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The ambulance station on Boston Road.

The garden at the front of the ambulance station on Boston Road has for many years, won awards for the best kept garden prize in the London Ambulance service.  It serves also as a memorial garden dedicated to ambulanceman Bill Dunn, who died in 1983.

Before 1948, ambulance transport was provided by St. John Ambulance Association, British Red Cross and Womens Volunteer Services.

With the formation of the National Health Service in 1948, it was the responsibility of all councils to provide an ambulance service.  Until ambulance stations were built, it was the usual practice to house ambulances in fire stations and in hospital grounds.  The present ambulance station at Greenford is an old fire station.  Here depicted, is a Middlesex ambulance in the early 1950s at Ealing Fire Station.

Hanwell station was built in 1956 by the Middlesex Ambulance Service, which merged in 1965 into the London Ambulance Service.  It was built in the same style as the other Middlesex ambulance stations such as, Friern Barnet, Chase Farm, Edmonton, Pinner, Park Royal, Hillingdon, Isleworth and Ashford.  Since the changing of the Middlesex boundaries, Ashford is now run by the Surrey Ambulance Service.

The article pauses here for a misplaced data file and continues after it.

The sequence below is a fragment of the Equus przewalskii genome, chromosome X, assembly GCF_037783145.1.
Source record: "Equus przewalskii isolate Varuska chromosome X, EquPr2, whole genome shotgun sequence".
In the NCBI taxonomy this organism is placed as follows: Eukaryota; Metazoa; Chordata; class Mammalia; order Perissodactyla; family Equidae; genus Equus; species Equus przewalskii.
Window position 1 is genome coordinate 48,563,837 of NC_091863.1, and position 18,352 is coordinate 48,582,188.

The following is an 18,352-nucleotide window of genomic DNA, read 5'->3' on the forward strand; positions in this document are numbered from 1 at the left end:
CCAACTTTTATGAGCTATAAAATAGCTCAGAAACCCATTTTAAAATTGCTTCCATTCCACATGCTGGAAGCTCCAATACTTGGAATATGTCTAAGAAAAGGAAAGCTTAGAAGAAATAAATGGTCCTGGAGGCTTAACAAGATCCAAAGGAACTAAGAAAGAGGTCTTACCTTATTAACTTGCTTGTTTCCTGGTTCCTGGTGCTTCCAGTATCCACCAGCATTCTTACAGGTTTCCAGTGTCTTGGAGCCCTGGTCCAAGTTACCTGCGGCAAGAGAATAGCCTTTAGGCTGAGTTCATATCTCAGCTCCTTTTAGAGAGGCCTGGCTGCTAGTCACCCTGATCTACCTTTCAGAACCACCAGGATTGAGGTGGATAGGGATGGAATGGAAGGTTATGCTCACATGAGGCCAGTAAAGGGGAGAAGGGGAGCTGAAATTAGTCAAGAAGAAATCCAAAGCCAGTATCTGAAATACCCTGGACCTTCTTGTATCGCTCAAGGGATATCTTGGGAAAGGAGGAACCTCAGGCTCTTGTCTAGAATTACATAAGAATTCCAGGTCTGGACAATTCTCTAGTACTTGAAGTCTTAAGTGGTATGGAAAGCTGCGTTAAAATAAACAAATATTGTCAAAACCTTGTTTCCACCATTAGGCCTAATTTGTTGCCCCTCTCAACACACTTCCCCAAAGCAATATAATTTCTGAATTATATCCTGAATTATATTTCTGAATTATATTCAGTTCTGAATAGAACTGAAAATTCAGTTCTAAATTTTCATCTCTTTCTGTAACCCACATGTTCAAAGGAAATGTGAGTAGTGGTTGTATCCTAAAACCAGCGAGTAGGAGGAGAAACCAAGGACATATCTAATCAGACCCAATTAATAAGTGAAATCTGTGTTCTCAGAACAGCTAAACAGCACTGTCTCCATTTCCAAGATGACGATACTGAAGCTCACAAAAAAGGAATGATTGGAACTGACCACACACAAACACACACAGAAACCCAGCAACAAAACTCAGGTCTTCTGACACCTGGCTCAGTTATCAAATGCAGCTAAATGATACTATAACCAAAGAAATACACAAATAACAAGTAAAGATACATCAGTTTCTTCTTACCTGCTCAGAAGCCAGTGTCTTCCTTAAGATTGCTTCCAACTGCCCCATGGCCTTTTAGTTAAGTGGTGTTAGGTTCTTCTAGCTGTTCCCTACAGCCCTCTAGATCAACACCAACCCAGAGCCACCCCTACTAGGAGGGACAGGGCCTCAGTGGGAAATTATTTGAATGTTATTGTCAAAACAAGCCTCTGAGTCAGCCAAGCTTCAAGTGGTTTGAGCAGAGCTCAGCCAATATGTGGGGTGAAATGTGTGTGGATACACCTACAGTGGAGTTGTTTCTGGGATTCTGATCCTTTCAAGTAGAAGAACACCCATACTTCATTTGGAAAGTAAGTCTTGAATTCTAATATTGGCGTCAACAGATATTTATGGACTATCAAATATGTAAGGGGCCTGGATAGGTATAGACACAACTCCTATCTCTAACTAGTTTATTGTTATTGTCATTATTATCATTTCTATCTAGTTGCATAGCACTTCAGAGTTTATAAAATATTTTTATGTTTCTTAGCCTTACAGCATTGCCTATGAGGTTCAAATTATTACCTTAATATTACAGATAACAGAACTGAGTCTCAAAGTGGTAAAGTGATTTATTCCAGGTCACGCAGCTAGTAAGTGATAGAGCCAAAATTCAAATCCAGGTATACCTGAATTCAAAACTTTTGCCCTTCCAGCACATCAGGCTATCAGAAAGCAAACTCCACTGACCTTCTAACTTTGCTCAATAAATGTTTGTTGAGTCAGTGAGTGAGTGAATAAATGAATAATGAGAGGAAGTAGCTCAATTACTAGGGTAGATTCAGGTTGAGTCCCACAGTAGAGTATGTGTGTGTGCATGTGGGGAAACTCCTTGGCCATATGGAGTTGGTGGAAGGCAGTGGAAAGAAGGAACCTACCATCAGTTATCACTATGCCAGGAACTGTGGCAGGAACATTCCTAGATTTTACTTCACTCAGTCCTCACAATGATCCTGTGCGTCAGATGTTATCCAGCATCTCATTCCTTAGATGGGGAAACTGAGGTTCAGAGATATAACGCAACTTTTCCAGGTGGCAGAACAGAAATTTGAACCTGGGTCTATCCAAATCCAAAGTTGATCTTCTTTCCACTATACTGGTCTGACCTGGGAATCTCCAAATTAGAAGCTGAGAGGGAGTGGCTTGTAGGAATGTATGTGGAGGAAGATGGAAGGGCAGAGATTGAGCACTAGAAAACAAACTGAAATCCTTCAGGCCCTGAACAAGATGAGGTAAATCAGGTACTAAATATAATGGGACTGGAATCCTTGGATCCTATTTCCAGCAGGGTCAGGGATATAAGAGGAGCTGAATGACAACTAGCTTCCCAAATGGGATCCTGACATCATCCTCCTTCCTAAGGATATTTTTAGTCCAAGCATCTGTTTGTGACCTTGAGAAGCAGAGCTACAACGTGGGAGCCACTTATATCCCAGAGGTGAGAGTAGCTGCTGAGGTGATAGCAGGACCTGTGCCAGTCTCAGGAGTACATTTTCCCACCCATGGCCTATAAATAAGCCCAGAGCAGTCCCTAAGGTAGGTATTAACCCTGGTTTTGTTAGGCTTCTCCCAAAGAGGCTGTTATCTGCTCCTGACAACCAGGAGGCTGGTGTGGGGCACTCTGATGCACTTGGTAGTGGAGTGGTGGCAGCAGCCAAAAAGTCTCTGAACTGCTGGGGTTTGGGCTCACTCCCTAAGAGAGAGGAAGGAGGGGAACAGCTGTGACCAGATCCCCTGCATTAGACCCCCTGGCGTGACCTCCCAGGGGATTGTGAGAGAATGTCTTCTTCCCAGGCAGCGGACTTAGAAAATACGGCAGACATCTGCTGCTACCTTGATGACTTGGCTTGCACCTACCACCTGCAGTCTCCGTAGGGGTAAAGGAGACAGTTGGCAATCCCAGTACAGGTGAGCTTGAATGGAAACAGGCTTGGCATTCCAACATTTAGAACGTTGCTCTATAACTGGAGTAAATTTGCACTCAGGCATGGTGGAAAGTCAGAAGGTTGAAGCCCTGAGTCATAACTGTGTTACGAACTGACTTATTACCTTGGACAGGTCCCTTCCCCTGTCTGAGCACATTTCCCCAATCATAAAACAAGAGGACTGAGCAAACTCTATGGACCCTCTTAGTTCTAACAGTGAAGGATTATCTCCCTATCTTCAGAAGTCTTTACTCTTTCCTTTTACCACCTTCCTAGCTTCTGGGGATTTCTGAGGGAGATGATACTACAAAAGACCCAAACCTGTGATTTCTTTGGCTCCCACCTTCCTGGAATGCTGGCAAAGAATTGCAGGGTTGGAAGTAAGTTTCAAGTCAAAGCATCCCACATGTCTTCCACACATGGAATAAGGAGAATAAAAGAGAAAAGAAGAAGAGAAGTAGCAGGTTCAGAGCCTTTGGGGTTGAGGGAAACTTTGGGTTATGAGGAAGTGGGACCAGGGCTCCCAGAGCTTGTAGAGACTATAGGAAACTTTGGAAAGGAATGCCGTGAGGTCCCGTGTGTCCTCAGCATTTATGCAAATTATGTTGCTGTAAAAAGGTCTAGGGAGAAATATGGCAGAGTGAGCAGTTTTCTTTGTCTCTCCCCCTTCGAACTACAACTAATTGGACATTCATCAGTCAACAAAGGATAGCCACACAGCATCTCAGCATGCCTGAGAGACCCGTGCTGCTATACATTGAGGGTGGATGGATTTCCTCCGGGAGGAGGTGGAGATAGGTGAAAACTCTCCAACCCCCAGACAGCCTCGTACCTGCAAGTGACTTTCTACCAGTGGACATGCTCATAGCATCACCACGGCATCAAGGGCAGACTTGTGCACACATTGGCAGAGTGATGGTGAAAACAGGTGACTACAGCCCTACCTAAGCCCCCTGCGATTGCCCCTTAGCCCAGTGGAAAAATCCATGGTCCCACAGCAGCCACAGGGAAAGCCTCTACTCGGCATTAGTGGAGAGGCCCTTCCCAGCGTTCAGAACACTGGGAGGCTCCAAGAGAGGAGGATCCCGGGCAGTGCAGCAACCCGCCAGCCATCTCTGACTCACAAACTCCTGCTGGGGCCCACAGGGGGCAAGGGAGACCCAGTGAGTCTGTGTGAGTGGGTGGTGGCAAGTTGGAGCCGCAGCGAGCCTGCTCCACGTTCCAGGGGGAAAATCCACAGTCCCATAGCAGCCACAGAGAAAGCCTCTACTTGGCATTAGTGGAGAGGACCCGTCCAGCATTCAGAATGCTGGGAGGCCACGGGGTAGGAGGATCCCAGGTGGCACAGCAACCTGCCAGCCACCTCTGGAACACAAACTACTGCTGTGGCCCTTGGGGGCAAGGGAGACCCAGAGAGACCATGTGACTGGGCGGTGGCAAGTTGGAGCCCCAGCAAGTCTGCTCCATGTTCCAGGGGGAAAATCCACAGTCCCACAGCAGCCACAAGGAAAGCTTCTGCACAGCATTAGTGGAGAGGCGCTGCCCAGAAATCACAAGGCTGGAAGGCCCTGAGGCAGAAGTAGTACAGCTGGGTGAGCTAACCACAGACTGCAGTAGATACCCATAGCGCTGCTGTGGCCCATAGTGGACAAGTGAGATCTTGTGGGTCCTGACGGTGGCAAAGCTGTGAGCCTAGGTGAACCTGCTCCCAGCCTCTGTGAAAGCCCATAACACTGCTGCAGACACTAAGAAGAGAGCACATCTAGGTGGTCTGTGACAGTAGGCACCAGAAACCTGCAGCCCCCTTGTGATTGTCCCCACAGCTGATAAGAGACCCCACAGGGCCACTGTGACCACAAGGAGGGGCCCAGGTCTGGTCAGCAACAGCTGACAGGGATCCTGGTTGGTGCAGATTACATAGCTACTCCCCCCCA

In those eary years, the ambulances were only equipped with ex War Department stretchers, very basic first aid kits and did not have two way radios to communicate with their control centre.  The vehicle shown is a Morris Commercial used extensively with the early Middlesex Ambulance Service.  (Picture by kind permission of Roger Leonard of the British Ambulance Society)

At present, the station deals with up to 100 emergency calls a day serving the people of Hanwell, Ealing, Southall and parts of Acton, Brentford, Isleworth and Heston.  Hanwell Ambulance station also administers it's two satellite stations, Greenford and Chiswick.







There are 61 fully qualified technicians and paramedics at the station, supported by 2 admin staff, 5 

 team leaders, an assistant station officer and a station officer. (All team leaders, A.S.O. and S.O. are State Registered Paramedics).  Added to the building is the West Sector H. Q. which, has a Commander with office staff responsible for all the ambulance stations from Fulham to Hillingdon.


During the working day, there can be up to 6 front line ambulances and 2 fast response cars running from this very busy station.


Here, you can see that even our Station Officer responds to emergency calls.



Barry Cole, May 2003